Where does the thesis statement go in the conclusion?

Where does the thesis statement go in the conclusion?

Restatement of Your Thesis That is why it is critical to address the thesis in the conclusion! Many authors start the conclusion by restating the thesis, but you can put your thesis anywhere in the conclusion—the first phrase of the paragraph, the last sentence, or somewhere in between.

For example, if your thesis was "The president must be elected by popular vote," then you could conclude that sentence with "Therefore, the president must be elected by popular vote." Or you could conclude that sentence with "Because of this, the president must be elected by popular vote." In both cases, you are still arguing that popular election is necessary for democracy because it is the only way to prevent presidents from being chosen by a small number of people.

Either way, you are now in a position to restate your thesis for the conclusion. You can do this either at the beginning of the paragraph or near the end. It doesn't matter where you place it as long as you keep track of its original purpose: to restate and summarize your argument so far.

Here's another conclusion that uses the restated thesis: "Because popular election is the only way to make sure presidents aren't chosen by a small group of people, the president must be elected by popular vote."

You can see that this conclusion states exactly what we said it did in a much shorter space of time.

How do you repeat a thesis statement?

The purpose of a conclusion

  1. Restate your thesis and main ideas: The first sentence of the conclusion usually repeats your thesis.
  2. Summarize the main argument or points: Restating the thesis is then followed by a reiteration of the main points and ideas in the essay as a way of reminding the reader what the essay was about.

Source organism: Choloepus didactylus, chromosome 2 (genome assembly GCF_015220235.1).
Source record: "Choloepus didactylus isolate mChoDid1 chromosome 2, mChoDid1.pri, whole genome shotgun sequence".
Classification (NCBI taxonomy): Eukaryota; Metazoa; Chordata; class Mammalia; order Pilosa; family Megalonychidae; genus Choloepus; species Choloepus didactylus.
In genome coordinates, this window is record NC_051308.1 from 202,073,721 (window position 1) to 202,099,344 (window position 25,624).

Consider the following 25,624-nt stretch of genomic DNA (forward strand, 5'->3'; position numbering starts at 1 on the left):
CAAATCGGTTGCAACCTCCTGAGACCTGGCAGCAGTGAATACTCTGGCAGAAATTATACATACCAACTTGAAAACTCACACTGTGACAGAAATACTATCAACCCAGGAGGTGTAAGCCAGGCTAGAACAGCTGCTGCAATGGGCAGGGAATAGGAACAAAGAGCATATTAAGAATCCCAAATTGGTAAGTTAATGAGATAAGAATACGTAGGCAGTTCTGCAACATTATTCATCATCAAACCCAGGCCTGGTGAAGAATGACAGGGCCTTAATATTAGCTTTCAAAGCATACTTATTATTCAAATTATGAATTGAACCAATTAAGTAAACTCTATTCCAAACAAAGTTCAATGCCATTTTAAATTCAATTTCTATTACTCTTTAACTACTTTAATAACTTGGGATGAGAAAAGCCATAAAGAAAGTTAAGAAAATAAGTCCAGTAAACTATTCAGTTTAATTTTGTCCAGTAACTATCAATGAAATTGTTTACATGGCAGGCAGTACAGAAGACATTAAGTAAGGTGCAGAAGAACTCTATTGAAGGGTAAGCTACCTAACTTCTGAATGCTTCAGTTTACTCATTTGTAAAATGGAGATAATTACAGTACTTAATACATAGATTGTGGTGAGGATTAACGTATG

Where do you restate the thesis in the conclusion?

The thesis is usually restated at the beginning of the conclusion. It does not, however, mean that the repetition must be the opening phrase. Before you begin to write the thesis restatement, draft a preliminary conclusion to have a concept of where it should go.

In its most basic form, the conclusion states what we have decided or concluded about the topic at hand. As such, it should summarize the main ideas introduced throughout the paper. The conclusion should also tie up any loose ends and bring the whole essay to a close. Of course, like any good argument, a conclusion can be persuasive as well as summary.

Generally, a conclusion falls into one of three categories: a summary statement, a restatement of the thesis, or a new idea presented along with evidence supporting this claim. A summary statement tells the reader what has been said and done in the essay so far and makes a judgment as to its importance. This type of conclusion is useful when you want to give a brief overview of the topic without getting into detail.